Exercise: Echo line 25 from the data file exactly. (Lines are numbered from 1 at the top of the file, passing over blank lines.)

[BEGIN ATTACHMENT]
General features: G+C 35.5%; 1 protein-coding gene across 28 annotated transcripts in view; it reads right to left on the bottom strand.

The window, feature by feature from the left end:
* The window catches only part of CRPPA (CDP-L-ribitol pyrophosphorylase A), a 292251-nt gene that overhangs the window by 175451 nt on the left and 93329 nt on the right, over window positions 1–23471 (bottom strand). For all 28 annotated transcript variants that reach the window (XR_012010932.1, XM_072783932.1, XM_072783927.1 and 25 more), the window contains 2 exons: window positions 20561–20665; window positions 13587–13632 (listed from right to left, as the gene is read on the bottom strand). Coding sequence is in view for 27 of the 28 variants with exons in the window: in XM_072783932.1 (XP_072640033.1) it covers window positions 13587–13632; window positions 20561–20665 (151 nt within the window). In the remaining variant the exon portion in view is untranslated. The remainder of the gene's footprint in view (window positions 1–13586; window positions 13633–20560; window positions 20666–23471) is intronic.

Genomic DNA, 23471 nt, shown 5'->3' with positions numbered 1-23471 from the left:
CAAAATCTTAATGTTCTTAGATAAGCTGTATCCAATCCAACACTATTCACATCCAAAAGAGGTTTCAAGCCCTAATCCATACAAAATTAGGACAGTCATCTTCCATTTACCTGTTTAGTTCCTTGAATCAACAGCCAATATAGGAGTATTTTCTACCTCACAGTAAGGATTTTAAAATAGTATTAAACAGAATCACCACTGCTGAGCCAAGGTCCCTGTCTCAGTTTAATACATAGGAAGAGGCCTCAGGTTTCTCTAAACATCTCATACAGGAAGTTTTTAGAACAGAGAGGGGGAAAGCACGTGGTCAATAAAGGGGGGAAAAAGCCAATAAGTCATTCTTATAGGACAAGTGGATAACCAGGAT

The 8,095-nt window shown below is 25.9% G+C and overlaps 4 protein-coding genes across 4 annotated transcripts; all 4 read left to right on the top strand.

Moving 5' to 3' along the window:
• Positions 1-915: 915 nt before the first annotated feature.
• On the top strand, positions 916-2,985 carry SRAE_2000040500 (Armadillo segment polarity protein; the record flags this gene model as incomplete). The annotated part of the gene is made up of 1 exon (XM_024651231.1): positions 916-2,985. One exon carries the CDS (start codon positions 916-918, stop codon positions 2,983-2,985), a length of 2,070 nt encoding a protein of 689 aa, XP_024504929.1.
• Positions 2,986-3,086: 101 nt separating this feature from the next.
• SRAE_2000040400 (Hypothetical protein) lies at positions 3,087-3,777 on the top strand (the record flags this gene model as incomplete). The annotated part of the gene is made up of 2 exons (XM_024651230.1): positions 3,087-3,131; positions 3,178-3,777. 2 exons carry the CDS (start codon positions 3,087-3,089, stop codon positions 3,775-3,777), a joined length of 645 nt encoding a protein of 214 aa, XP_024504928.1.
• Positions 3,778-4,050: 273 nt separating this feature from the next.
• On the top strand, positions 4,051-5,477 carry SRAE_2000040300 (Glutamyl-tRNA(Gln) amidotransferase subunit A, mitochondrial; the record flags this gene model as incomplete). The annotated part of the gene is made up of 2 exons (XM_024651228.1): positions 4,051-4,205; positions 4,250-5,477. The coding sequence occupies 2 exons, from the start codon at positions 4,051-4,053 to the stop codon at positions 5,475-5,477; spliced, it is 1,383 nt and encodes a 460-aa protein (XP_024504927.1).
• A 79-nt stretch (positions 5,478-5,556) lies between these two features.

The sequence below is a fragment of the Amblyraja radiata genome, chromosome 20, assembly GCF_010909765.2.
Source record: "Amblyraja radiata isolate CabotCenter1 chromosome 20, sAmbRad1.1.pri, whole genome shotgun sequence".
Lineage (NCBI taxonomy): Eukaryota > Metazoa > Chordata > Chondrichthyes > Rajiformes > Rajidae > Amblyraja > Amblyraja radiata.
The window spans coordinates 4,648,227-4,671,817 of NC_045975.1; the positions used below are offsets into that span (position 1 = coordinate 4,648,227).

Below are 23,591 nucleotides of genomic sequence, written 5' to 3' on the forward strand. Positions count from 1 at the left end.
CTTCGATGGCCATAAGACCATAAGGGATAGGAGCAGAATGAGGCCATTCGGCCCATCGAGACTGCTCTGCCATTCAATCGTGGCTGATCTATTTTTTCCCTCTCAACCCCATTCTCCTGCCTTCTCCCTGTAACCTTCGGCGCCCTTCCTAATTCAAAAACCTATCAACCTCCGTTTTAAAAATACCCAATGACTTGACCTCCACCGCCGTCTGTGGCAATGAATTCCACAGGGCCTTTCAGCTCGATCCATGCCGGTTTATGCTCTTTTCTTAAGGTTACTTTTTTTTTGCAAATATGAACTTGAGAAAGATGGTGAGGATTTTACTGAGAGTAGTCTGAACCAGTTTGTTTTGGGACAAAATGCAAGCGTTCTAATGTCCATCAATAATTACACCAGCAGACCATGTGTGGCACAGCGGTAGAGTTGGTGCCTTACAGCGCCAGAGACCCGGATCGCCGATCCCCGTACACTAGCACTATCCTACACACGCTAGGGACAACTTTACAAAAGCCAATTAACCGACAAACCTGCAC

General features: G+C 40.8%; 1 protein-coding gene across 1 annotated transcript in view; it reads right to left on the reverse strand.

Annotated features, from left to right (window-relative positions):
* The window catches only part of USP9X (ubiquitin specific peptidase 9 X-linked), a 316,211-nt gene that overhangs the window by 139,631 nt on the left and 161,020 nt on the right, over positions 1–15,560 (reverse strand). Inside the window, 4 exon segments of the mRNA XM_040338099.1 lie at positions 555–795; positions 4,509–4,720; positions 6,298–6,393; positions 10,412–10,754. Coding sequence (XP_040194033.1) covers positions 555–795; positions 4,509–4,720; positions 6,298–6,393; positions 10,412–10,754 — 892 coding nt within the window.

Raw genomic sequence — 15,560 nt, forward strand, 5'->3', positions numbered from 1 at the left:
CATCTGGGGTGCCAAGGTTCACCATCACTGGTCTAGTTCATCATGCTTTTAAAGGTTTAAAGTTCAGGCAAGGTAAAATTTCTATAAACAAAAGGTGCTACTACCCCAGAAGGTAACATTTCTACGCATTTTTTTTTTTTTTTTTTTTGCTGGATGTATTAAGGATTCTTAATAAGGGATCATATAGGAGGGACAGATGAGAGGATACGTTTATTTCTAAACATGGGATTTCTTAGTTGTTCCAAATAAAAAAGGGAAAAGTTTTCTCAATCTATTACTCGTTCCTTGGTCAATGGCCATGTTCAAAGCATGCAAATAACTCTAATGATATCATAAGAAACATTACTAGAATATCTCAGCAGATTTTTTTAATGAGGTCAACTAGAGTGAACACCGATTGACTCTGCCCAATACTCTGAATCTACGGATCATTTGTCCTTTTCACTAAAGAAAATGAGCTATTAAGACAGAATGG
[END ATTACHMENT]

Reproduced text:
CATCTGGGGTGCCAAGGTTCACCATCACTGGTCTAGTTCATCATGCTTTTAAAGGTTTAAAGTTCAGGCAAGGTAAAATTTCTATAAACAAAAGGTGCTACTACCCCAGAAGGTAACATTTCTACGCATTTTTTTTTTTTTTTTTTTTGCTGGATGTATTAAGGATTCTTAATAAGGGATCATATAGGAGGGACAGATGAGAGGATACGTTTATTTCTAAACATGGGATTTCTTAGTTGTTCCAAATAAAAAAGGGAAAAGTTTTCTCAATCTATTACTCGTTCCTTGGTCAATGGCCATGTTCAAAGCATGCAAATAACTCTAATGATATCATAAGAAACATTACTAGAATATCTCAGCAGATTTTTTTAATGAGGTCAACTAGAGTGAACACCGATTGACTCTGCCCAATACTCTGAATCTACGGATCATTTGTCCTTTTCACTAAAGAAAATGAGCTATTAAGACAGAATGG